Today many people are working remotely whether job-based or situational-based. Fortunately, there are many productivity-enhancing work from home (WFH) tools. Faster internet speeds, more sophisticated devices and better collaboration software are also improved. Imagine having to WFH full-time even a decade ago, when these solutions were much less capable.
Even with all the advancements we have there are still numerous challenges. Many households are now in situations in which multiple people are using multiple devices in their home – kids in school, people working and just using screen-time – resulting in major increases in internet traffic. Many states and countries have seen their overall traffic increase by one-third or more (source – spglobal.com), and average download speeds decrease accordingly, although the internet as a whole seems to be holding up well enough.
Ensuring a sufficiently fast and secure experience for remote employees is a top priority for organizations everywhere. So, what’s the best way to do that?
Analyzing the Most Common Challenges in Remote Work
Let’s say your organization previously required most people to work in the same space and now permits or requires regular WFH for the first time. While challenges will vary from company to company, you’ll likely face at least some of the following hurdles.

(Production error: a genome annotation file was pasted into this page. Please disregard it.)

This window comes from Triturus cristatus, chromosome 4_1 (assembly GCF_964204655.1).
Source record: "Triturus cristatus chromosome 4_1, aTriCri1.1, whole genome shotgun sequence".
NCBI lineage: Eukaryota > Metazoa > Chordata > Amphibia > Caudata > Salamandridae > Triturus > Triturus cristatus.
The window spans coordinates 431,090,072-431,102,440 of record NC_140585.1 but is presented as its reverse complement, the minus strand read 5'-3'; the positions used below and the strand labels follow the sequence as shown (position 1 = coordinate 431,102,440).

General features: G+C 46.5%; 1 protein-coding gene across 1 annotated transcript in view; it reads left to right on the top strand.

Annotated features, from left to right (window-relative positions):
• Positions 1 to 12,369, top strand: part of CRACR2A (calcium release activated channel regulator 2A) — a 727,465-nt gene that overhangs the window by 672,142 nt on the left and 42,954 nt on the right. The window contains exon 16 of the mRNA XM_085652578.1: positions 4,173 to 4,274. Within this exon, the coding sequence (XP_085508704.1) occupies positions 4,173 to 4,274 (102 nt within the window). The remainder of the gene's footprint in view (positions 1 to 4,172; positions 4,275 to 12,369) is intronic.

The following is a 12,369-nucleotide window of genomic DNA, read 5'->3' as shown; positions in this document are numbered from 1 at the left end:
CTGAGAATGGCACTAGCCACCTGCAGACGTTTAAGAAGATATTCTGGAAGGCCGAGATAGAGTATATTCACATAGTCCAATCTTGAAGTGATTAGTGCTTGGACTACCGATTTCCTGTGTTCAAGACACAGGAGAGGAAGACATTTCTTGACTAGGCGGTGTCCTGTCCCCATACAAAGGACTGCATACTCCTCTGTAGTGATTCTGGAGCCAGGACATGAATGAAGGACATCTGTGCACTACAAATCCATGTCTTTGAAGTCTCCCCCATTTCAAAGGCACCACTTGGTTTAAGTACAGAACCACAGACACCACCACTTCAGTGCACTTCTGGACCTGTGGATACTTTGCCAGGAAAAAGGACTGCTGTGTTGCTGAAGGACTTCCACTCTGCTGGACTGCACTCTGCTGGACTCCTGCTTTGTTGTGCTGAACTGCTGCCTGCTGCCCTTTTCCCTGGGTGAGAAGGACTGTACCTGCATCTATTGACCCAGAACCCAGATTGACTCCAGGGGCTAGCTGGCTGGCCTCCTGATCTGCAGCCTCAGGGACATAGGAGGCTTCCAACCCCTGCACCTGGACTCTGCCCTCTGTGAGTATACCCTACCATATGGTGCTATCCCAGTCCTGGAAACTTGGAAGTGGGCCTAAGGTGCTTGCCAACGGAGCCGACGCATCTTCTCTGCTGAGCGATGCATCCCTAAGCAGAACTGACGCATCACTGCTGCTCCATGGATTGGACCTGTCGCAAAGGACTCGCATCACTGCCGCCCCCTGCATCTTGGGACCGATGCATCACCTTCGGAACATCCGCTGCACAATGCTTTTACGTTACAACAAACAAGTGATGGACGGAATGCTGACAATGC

With most or all people out of the office, you will still need to ensure that they have reliable and secure access to critical applications. Does your corporate network have enough bandwidth, software licenses, and data center infrastructure in place to support a bunch of new remote users?
How you manage this potential challenge will depend in large part on where your apps are hosted:
If you are delivering applications via remote access to your on-prem network, additional bandwidth may be needed for a consistent experience, especially for demanding applications like business intelligence tools. VPN licenses are another concern, as they’re often priced by the number of concurrent users – a figure that will skyrocket once you go remote.
As VPN usage grows, you may also need to check if your firewalls can deliver sufficient VPN throughput. This is a good opportunity to upgrade your firewall hardware so you have enough CPU power to handle all of the increased traffic encryption and decryption.
Beyond VPNs and firewalls, other security measures should get a checkup before going all-in on WFH. Two-factor authentication and privileged access management need to be robust. That way, you can be confident remote users are who they say they are and have appropriate permissions granted to them.
Virtual desktop infrastructure (VDI) has been a staple of corporate environments for decades. In the WFH world, it has an even more important role to play, if you can navigate some of its pitfalls.
On the plus side, VDI is a cost-effective way to deliver full remote desktops to end-users, even if they’re using modest (in terms of technical specifications) clients like relatively old laptops. It also centralizes security and management of the desktop’s software, making life a bit easier on the IT department – all of the data from the VDI connection lives on the server, rather than the local device. That eliminates some potential risks, such as those stemming from lost or stolen devices.